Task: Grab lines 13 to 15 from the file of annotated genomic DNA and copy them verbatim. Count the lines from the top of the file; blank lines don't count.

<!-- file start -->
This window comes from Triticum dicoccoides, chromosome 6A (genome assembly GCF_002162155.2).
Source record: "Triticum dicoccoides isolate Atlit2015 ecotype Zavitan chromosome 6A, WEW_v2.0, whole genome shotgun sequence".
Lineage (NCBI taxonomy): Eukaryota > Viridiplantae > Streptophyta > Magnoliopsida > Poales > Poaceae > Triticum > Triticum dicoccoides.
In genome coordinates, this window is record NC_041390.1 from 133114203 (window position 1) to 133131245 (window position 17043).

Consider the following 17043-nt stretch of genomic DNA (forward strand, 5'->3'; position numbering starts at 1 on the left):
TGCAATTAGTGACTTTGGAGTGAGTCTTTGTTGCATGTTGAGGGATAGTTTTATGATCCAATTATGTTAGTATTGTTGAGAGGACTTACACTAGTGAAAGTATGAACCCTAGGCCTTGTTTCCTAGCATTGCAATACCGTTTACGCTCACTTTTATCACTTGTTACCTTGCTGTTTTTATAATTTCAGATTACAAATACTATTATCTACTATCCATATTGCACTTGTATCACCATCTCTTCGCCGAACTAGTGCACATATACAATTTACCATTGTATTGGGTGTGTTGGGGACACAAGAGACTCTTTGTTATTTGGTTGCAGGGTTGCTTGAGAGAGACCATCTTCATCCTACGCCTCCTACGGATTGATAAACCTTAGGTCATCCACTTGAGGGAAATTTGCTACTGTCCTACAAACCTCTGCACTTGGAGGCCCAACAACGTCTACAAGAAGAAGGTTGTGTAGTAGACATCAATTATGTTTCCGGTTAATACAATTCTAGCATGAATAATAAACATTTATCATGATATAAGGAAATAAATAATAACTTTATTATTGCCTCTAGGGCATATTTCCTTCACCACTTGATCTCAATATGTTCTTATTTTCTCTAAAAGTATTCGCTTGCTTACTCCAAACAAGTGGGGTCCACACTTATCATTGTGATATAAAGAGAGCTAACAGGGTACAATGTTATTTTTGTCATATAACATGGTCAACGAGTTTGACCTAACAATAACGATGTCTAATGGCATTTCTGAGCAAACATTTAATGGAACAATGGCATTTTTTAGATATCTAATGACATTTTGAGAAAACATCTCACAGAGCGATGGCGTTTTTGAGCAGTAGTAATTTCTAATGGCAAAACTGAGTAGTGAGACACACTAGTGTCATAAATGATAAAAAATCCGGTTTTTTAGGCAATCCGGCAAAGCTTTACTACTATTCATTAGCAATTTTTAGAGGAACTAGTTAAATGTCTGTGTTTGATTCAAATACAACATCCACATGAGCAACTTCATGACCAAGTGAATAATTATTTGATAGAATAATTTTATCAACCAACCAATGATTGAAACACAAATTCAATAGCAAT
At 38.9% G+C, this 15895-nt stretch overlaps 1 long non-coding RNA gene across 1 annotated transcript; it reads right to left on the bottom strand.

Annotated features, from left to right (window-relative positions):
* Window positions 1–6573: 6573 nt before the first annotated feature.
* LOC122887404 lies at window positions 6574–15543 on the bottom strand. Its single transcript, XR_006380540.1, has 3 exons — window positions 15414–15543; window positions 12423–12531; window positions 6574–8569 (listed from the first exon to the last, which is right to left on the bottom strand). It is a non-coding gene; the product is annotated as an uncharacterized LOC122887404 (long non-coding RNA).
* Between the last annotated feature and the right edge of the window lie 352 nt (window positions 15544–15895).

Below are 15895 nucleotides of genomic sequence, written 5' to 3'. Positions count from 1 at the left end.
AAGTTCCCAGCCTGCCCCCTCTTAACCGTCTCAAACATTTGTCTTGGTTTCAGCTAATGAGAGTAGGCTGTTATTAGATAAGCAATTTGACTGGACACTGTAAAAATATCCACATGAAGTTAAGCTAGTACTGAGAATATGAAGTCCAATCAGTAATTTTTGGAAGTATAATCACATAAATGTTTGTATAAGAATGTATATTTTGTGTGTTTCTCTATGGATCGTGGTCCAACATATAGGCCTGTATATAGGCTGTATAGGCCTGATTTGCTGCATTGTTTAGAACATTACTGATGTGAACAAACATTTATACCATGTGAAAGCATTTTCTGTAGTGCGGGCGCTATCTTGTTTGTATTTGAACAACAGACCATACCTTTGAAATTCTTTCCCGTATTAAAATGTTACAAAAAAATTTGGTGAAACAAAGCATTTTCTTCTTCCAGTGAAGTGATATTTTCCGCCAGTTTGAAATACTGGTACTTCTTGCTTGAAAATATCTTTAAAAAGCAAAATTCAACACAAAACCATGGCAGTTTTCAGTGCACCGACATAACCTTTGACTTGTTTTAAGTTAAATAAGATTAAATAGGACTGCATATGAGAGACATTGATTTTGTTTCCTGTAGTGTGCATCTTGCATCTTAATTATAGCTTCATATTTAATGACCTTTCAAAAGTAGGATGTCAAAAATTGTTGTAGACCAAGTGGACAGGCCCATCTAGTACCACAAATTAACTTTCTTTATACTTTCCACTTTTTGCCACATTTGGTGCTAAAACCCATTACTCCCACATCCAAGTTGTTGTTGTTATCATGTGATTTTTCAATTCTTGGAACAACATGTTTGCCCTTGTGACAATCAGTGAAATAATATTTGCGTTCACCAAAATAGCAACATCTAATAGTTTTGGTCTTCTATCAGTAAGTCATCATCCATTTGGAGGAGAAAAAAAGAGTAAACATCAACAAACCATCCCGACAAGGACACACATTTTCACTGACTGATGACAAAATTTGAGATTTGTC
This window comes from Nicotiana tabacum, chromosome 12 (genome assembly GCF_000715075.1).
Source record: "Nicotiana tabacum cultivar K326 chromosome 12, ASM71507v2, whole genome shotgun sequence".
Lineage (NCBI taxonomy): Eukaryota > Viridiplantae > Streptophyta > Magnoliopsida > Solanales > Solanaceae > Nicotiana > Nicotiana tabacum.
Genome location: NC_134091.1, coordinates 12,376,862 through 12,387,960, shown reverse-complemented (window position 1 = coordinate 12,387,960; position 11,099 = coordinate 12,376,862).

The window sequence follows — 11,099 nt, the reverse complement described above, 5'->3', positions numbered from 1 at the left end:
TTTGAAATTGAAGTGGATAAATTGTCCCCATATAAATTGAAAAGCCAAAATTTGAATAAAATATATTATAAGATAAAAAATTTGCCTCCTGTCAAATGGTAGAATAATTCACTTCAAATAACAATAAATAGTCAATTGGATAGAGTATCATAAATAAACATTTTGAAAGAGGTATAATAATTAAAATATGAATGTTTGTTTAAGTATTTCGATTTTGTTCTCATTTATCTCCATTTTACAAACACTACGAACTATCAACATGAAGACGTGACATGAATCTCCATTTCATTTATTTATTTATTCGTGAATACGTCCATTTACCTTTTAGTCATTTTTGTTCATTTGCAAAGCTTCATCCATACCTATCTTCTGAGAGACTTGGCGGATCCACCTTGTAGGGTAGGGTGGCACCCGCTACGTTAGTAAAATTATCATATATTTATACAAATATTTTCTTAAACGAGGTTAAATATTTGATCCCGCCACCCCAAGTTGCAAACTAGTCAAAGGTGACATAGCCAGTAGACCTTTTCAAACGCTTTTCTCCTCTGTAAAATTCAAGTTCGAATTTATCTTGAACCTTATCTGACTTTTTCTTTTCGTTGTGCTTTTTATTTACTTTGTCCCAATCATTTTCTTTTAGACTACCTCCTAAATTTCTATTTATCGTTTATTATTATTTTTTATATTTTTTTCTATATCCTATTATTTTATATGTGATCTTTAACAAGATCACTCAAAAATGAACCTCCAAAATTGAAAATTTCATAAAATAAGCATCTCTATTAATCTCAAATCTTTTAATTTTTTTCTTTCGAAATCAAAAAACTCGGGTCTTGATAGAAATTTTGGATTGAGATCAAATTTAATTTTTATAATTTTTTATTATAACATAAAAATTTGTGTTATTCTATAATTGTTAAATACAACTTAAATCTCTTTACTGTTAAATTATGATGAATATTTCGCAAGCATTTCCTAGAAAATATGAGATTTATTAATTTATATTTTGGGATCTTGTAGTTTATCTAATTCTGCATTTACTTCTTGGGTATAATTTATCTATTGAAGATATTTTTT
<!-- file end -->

AAGTTCCCAGCCTGCCCCCTCTTAACCGTCTCAAACATTTGTCTTGGTTTCAGCTAATGAGAGTAGGCTGTTATTAGATAAGCAATTTGACTGGACACTGTAAAAATATCCACATGAAGTTAAGCTAGTACTGAGAATATGAAGTCCAATCAGTAATTTTTGGAAGTATAATCACATAAATGTTTGTATAAGAATGTATATTTTGTGTGTTTCTCTATGGATCGTGGTCCAACATATAGGCCTGTATATAGGCTGTATAGGCCTGATTTGCTGCATTGTTTAGAACATTACTGATGTGAACAAACATTTATACCATGTGAAAGCATTTTCTGTAGTGCGGGCGCTATCTTGTTTGTATTTGAACAACAGACCATACCTTTGAAATTCTTTCCCGTATTAAAATGTTACAAAAAAATTTGGTGAAACAAAGCATTTTCTTCTTCCAGTGAAGTGATATTTTCCGCCAGTTTGAAATACTGGTACTTCTTGCTTGAAAATATCTTTAAAAAGCAAAATTCAACACAAAACCATGGCAGTTTTCAGTGCACCGACATAACCTTTGACTTGTTTTAAGTTAAATAAGATTAAATAGGACTGCATATGAGAGACATTGATTTTGTTTCCTGTAGTGTGCATCTTGCATCTTAATTATAGCTTCATATTTAATGACCTTTCAAAAGTAGGATGTCAAAAATTGTTGTAGACCAAGTGGACAGGCCCATCTAGTACCACAAATTAACTTTCTTTATACTTTCCACTTTTTGCCACATTTGGTGCTAAAACCCATTACTCCCACATCCAAGTTGTTGTTGTTATCATGTGATTTTTCAATTCTTGGAACAACATGTTTGCCCTTGTGACAATCAGTGAAATAATATTTGCGTTCACCAAAATAGCAACATCTAATAGTTTTGGTCTTCTATCAGTAAGTCATCATCCATTTGGAGGAGAAAAAAAGAGTAAACATCAACAAACCATCCCGACAAGGACACACATTTTCACTGACTGATGACAAAATTTGAGATTTGTC
This window comes from Nicotiana tabacum, chromosome 12 (genome assembly GCF_000715075.1).
Source record: "Nicotiana tabacum cultivar K326 chromosome 12, ASM71507v2, whole genome shotgun sequence".